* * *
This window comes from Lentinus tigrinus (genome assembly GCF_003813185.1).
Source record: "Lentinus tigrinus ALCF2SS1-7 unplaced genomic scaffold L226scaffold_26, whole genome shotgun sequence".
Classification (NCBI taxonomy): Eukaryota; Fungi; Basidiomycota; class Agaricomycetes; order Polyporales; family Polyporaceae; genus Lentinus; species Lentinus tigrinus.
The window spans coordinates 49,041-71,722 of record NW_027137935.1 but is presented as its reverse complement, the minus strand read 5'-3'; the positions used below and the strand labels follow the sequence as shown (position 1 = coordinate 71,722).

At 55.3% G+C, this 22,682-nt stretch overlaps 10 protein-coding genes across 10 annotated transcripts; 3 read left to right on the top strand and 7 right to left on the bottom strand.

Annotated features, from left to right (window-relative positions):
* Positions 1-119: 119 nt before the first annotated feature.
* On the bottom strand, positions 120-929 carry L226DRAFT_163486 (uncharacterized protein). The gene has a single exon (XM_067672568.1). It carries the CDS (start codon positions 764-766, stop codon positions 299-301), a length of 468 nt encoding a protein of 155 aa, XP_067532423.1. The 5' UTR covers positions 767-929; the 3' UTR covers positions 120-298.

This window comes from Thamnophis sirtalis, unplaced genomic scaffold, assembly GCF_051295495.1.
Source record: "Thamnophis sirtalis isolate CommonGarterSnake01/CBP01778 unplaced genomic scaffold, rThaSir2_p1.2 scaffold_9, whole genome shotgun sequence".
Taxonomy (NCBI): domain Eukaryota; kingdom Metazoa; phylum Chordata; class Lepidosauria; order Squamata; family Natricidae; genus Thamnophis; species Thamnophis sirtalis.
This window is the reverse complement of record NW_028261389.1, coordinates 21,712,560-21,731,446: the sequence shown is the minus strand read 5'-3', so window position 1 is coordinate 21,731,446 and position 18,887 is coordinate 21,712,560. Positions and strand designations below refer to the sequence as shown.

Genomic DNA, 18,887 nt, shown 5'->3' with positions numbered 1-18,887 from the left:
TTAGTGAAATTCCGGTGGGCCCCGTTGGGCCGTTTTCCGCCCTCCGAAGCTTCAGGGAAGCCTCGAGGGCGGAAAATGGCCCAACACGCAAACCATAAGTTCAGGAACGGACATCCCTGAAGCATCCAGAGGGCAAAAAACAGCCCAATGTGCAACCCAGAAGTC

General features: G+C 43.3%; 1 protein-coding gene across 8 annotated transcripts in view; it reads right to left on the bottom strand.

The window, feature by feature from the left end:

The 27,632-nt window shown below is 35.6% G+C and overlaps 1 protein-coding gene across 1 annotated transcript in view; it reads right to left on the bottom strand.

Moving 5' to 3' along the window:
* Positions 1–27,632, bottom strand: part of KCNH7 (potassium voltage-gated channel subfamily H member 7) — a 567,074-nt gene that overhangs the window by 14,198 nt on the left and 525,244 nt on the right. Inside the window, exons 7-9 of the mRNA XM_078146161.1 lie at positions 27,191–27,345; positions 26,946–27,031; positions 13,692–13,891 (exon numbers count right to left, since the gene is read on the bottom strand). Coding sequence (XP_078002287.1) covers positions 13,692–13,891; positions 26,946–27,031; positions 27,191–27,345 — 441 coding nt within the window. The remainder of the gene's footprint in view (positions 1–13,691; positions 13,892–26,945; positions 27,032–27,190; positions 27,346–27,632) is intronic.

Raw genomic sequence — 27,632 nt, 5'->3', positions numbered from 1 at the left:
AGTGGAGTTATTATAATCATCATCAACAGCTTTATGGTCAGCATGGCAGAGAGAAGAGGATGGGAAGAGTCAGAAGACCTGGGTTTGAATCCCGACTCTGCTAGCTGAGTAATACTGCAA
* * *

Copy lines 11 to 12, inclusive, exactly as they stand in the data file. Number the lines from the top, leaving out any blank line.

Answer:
Taxonomy (NCBI): domain Eukaryota; kingdom Metazoa; phylum Chordata; class Lepidosauria; order Squamata; family Natricidae; genus Thamnophis; species Thamnophis sirtalis.
This window is the reverse complement of record NW_028261389.1, coordinates 21,712,560-21,731,446: the sequence shown is the minus strand read 5'-3', so window position 1 is coordinate 21,731,446 and position 18,887 is coordinate 21,712,560. Positions and strand designations below refer to the sequence as shown.